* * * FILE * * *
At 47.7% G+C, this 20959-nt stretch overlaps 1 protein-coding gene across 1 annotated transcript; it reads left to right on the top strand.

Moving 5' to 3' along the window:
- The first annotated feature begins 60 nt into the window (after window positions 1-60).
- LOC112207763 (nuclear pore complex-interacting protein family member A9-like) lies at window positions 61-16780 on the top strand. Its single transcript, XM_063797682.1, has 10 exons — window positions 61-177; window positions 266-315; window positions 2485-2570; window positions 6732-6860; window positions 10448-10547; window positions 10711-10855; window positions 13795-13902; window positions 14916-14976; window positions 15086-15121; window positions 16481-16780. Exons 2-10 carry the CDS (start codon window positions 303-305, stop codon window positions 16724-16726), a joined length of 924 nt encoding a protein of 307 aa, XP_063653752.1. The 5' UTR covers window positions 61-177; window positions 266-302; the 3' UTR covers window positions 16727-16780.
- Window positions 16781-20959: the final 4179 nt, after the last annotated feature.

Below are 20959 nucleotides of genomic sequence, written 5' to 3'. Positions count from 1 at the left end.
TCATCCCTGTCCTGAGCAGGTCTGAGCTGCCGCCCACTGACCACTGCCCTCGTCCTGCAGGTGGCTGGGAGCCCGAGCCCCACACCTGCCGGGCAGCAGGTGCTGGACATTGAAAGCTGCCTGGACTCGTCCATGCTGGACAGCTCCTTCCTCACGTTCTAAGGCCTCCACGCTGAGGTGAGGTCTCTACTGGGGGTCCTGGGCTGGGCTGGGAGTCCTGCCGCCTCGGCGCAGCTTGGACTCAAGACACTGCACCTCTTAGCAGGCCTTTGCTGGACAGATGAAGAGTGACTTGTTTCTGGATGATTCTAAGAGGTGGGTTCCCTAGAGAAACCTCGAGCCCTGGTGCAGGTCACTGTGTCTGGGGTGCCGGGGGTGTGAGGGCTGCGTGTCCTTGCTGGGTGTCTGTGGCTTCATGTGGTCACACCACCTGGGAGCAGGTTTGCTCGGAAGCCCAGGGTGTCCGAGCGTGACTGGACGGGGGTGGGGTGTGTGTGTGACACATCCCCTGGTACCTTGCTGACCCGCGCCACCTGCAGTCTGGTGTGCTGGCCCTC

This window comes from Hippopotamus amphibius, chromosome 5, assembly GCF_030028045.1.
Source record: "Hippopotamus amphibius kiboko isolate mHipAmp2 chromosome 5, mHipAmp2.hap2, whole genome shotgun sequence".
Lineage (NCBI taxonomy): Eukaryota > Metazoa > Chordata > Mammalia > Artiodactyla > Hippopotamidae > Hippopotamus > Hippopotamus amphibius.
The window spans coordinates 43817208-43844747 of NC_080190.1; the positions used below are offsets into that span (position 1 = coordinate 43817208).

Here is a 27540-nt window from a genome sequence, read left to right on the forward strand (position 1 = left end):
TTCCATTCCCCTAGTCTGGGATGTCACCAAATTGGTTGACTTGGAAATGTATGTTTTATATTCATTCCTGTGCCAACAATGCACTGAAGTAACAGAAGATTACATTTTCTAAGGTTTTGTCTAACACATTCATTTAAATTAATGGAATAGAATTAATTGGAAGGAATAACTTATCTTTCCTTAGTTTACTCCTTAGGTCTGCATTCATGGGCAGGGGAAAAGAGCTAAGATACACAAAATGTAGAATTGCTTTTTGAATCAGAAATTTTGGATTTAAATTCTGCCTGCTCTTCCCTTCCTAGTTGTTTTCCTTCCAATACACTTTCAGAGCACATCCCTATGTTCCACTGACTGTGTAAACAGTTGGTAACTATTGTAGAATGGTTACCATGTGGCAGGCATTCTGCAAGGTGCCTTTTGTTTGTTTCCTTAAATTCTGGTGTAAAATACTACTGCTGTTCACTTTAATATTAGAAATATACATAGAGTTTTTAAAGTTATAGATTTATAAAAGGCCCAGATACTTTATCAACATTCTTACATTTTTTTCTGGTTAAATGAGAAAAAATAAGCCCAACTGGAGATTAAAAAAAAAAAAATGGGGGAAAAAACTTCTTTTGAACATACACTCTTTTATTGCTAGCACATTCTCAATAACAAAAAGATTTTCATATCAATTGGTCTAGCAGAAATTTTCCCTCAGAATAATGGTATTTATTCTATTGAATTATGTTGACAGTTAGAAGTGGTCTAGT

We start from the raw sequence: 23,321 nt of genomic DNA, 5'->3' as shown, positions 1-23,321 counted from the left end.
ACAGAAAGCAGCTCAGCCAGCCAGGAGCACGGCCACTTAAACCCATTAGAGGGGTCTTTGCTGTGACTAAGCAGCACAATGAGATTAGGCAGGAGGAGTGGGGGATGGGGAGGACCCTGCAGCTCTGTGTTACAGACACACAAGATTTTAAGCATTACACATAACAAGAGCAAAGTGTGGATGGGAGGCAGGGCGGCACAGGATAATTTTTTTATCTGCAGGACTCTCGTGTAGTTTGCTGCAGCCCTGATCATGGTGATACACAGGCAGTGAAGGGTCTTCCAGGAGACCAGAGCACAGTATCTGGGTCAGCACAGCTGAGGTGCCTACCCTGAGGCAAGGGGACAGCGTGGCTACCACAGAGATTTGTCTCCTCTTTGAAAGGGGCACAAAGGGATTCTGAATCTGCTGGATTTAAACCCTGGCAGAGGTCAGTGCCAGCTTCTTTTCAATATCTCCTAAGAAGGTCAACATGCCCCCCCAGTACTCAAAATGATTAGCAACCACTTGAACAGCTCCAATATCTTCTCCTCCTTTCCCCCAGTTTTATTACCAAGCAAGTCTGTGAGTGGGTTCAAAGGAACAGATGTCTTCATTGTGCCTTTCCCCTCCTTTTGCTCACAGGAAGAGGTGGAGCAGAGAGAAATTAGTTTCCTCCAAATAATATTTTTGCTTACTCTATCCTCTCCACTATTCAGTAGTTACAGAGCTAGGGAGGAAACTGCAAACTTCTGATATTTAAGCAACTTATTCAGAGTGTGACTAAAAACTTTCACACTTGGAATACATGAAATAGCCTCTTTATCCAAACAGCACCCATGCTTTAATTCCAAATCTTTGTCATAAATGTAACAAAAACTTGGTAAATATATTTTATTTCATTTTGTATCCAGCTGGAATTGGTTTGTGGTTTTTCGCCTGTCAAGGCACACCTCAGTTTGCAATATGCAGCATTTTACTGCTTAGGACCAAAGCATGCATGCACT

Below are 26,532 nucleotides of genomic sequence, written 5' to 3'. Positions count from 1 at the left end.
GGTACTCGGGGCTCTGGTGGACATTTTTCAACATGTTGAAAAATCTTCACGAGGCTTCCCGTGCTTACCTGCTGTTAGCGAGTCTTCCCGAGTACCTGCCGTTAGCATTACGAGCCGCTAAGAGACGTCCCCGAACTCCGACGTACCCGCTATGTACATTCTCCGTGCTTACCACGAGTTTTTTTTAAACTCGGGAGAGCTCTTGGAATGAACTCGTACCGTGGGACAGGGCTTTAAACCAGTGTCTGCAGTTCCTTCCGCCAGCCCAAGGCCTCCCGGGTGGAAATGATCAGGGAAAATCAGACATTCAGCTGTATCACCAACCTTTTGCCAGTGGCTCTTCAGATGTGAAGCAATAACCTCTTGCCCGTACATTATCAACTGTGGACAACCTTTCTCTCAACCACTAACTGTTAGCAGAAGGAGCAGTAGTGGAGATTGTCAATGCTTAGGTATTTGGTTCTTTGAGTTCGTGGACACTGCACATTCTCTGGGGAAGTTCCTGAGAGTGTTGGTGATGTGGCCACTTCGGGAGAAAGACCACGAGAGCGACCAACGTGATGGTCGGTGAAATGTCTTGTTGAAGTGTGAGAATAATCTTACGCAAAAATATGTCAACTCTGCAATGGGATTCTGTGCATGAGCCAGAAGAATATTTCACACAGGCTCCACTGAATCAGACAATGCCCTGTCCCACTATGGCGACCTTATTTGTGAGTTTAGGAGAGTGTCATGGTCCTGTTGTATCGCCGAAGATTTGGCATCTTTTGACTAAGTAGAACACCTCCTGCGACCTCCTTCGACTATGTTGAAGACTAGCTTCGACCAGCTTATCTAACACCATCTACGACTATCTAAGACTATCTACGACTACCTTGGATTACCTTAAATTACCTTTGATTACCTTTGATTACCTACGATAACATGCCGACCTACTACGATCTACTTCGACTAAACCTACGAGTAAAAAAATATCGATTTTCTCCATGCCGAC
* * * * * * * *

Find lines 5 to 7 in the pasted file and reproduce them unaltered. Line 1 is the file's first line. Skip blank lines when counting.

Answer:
- Window positions 16781-20959: the final 4179 nt, after the last annotated feature.

Below are 20959 nucleotides of genomic sequence, written 5' to 3'. Positions count from 1 at the left end.
TCATCCCTGTCCTGAGCAGGTCTGAGCTGCCGCCCACTGACCACTGCCCTCGTCCTGCAGGTGGCTGGGAGCCCGAGCCCCACACCTGCCGGGCAGCAGGTGCTGGACATTGAAAGCTGCCTGGACTCGTCCATGCTGGACAGCTCCTTCCTCACGTTCTAAGGCCTCCACGCTGAGGTGAGGTCTCTACTGGGGGTCCTGGGCTGGGCTGGGAGTCCTGCCGCCTCGGCGCAGCTTGGACTCAAGACACTGCACCTCTTAGCAGGCCTTTGCTGGACAGATGAAGAGTGACTTGTTTCTGGATGATTCTAAGAGGTGGGTTCCCTAGAGAAACCTCGAGCCCTGGTGCAGGTCACTGTGTCTGGGGTGCCGGGGGTGTGAGGGCTGCGTGTCCTTGCTGGGTGTCTGTGGCTTCATGTGGTCACACCACCTGGGAGCAGGTTTGCTCGGAAGCCCAGGGTGTCCGAGCGTGACTGGACGGGGGTGGGGTGTGTGTGTGACACATCCCCTGGTACCTTGCTGACCCGCGCCACCTGCAGTCTGGTGTGCTGGCCCTC